Two unique syntheses were born in America during this period: The Conservative Movement and Yeshiva University. Gartner reports that the traditionalist Jewish Theological Seminary (JTS), and, Yeshivath Etz Chaim (later to become a part of Yeshiva College) both opened in New York in 1886. Israel Friedlander (1876-1920), professor of Bible at JTS, provides an example of a Conservative view, when dealing with "The Problem of Jewish Education for the Children of Immigrants (1913)", as recorded by Gartner:

. . . The downfall of the central pillar that had supported the structure of Russian Jewish life, the ideal of religious knowledge or scholarship, involved the downfall of all those institutions which had served it. Hence the beth hamidrash and the yeshivah were doomed from the beginning, and, though attempts at reproducing them have been made they did not yield tangible results.

What then was needed? Friedlander reports that, under the auspices of New York's Bureau of Jewish Education:

The aim of Jewish education was formulated to be "the preservation of the Jews as a distinct people, existing and developing in the spirit of the Jewish religion". The plan of parochial Jewish schools was rejected, on the grounds that it was undesirable for the Jews from the civic point of view and was surrounded by insurmountable practical difficulties.

The curriculum of the Talmud torahs . . . stands midway between the high and, in this country, unapproachable standards of Jewish education in Russia, on the one hand, and the meager requirements of the Jewish Sunday School on the other. 9

The difficulties were viewed as "insurmountable" and high standards were "unapproachable". There is a tone of pessimism and resignation. The "Russian" past appears to be unattainable in the American present. The hallmark of such thinkers and communal leaders was their rejection of the past with the rationale that it could never be recreated under modern American conditions.

Yeshiva University's ethos, a proudly self-declared synthesis, is aptly stated in the "Eulogy to Bernard Revel" by P. Churgin (1940):

For the Yeshiva has never rejected secular studies. . . . During recent generations restrictiveness grew dominant in the Torah world. . . . on account of the dangers of the Haskalah movement the yeshivot began to close themselves in and lock all doors against those trends borne in on the clouds of science and secular activity. . . . The area of Torah became increasingly narrow, and Torah more and more limited its illumination.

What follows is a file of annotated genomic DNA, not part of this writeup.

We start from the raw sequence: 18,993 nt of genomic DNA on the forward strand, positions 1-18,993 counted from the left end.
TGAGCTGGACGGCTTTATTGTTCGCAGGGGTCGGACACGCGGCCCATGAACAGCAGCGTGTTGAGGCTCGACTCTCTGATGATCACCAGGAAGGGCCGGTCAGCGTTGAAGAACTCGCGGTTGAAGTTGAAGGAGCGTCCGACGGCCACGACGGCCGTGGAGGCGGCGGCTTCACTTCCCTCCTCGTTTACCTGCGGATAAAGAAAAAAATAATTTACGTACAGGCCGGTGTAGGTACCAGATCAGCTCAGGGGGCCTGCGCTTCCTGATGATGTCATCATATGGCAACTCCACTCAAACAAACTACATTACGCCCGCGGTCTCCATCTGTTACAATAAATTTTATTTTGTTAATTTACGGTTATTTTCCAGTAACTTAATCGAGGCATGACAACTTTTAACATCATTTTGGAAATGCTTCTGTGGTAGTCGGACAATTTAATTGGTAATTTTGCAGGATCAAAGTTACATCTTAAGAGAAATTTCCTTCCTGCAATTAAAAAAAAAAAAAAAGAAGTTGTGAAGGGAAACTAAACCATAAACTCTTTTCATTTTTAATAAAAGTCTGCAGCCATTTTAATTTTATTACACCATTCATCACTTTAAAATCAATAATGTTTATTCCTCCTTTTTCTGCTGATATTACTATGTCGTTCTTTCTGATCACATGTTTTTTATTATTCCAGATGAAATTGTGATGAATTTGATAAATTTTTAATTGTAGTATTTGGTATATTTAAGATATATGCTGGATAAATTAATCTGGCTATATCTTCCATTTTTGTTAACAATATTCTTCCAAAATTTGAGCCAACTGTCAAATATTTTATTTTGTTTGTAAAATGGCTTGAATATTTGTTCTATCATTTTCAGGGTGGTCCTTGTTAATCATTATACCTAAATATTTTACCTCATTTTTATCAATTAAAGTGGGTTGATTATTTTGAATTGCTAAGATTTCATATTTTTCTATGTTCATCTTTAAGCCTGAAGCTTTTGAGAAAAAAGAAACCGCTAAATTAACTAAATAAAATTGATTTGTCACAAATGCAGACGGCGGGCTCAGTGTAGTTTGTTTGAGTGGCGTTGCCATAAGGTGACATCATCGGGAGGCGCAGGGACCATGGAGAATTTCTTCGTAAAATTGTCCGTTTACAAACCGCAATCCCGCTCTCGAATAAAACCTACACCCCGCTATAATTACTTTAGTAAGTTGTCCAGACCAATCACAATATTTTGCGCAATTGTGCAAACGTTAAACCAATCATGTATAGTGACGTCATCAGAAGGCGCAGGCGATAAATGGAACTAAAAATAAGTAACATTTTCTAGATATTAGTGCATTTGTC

Dr. Revel saw this, and set out to restore to Torah its power and untrammeled rule. He brought secular creation within--into the place of Torah, closing the gap and healing the rift. . . . The College is not a world of its own, but is part of a whole. It and the Yeshiva are one unit . . . . Very slowly its image, an image all its own, is becoming fixed, and through the College and the Yeshiva the blemish in Jewish creativeness will be healed. 10

The contribution of Bernard Revel (1885-1940) and Yeshiva College to the establishment of Orthodoxy in America is documented by A. R. Rothkoff in Bernard Revel (1981). He records the vehemence of the Reform movement in opposing, the establishment of a "yeshiva college". In an editorial of the American Hebrew of New York (January 31, 1924) the antagonism is open:

But, now comes something new and fraught with greater danger to American Jewry. This is nothing less than an abominable project for establishing Jewish parochial schools, not merely religious schools . . . . for teaching the secular branches

. . . It is difficult to write temperately on this subject. It is little short of exasperating to stand idly by while a band of fanatics, so blinded by religious bigotry as to the unavoidable consequences of their acts, are playing into the hands of the anti-Semites, the anti-immigrationists, the KuKlux and all other enemies of Israel. 11